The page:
This Discipulus Illustris (i.e. Special Person) variation was inspired by a student who shared with us that he had 4 names. Even though the whole class knew his name since September (i.e. boring interview question), they had NO IDEA that he had two middle names. Sweet. This is the kind of hook needed to reboot interest in a Special Person program. This variation ranks high on that compelling-o-meter…
It’s simple. For every question, the student has a choice to respond a) truthfully, or b) falsely.
You might expect this to be obvious, but NO! That 4-name response threw my entire class for a loop. They would’ve easily guessed that the student made that up if I had been doing this variation! Another benefit to this variation is that we have an opportunity to expose students to all sorts of grammar that most teachers don’t even think about touching in the first year. We teach grammar, oh yes we do. For example, report what the student said, and you’ve got an instant indirect statement. Here are some ideas to make sure you’re unsheltering grammar:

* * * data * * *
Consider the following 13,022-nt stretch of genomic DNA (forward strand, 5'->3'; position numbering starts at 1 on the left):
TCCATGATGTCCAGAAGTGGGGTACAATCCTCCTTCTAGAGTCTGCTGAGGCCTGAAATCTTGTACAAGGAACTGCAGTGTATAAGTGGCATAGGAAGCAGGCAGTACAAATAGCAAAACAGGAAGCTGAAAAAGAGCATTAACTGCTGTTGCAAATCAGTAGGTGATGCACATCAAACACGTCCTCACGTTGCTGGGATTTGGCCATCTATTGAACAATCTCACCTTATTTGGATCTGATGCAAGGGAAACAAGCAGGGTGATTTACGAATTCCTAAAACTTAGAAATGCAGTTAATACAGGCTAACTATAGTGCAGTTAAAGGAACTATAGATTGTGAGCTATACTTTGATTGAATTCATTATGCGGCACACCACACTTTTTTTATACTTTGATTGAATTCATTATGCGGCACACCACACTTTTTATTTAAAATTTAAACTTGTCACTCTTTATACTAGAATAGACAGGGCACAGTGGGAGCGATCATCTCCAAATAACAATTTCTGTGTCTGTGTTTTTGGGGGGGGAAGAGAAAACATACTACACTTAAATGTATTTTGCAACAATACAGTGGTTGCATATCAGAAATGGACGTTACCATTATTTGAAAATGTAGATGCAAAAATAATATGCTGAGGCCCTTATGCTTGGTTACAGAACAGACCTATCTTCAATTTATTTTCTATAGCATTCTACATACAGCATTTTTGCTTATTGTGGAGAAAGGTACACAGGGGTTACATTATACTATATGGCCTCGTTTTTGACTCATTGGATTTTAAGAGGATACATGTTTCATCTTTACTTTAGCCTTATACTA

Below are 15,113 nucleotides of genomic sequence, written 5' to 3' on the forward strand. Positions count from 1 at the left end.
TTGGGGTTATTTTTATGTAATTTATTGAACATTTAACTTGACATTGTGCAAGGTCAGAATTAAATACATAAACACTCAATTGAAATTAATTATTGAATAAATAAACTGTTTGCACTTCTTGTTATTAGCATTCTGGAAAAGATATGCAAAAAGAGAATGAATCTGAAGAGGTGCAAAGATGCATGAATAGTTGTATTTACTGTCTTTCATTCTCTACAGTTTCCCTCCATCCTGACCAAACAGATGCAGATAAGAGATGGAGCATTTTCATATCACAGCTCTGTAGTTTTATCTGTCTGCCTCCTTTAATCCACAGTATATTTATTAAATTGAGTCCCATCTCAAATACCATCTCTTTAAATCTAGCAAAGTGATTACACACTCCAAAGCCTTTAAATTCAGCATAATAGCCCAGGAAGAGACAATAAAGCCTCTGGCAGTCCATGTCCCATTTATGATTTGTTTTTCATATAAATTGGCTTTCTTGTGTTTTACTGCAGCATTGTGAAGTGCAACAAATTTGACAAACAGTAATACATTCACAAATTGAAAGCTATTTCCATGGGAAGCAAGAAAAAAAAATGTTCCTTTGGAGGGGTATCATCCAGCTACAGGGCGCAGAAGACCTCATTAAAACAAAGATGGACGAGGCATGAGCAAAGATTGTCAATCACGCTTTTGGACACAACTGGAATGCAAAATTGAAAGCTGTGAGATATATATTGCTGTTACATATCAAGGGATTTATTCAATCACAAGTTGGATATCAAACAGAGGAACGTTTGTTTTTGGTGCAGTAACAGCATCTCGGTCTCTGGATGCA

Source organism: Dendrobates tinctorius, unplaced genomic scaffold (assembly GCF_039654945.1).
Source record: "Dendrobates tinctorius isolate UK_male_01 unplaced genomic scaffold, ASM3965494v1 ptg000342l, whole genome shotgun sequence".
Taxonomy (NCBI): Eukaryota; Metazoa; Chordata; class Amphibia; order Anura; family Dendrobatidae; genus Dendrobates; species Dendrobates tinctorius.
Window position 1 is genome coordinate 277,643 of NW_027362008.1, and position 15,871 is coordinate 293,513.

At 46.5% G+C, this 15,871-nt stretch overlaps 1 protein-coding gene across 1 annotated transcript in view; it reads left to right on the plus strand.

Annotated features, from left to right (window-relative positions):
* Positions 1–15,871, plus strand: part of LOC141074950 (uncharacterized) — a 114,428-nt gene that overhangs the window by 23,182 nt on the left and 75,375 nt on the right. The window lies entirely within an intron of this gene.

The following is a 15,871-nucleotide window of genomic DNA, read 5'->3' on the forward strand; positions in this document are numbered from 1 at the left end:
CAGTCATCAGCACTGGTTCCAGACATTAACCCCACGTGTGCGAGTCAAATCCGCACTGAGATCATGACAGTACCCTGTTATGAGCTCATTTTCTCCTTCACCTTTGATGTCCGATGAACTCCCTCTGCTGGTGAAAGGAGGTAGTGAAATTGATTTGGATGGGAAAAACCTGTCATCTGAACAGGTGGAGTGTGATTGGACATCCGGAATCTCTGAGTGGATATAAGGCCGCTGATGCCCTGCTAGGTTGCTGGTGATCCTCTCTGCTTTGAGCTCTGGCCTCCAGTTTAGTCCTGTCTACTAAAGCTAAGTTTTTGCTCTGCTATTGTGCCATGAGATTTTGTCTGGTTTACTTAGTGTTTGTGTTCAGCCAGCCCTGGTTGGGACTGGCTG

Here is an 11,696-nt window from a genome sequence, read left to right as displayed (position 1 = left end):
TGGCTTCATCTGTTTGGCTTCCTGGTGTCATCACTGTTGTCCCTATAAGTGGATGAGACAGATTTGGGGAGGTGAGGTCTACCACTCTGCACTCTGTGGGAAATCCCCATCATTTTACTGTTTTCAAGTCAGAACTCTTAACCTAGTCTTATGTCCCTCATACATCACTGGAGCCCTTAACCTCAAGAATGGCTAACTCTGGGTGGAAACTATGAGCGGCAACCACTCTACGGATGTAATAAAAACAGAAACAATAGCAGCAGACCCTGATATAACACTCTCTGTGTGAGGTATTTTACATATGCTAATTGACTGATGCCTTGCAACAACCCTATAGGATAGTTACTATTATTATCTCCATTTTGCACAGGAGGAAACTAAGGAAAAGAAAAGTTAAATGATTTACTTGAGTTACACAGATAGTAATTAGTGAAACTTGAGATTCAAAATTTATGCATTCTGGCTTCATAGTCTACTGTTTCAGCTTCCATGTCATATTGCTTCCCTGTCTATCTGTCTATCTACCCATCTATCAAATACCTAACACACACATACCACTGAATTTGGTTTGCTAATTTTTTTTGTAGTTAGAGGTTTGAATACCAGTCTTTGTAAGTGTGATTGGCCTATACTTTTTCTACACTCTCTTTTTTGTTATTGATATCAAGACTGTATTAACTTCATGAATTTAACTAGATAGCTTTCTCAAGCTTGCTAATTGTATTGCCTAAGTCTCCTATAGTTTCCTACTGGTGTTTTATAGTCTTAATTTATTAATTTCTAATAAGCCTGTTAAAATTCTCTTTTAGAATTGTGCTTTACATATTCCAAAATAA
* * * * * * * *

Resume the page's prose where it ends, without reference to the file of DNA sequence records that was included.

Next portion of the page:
- dīxit sē vocārī She said that she’s called
- dīxit sē malle… He said that he prefers…
- putāsne discipulum dīxisse vērē an fālsē? Do you think that the student told the truth, or made it up?
- fierī potest ut discipula sit mendax! It’s possible that the student is a liar!
- sitne vērum and falsum? Could it be true, or false?
Here’s a streamlined Power Point for those who don’t need the support in the original, as well as some indirect statement prompts to remind you to ask the class to determine the veracity of the Special Person’s statement. Enjoy!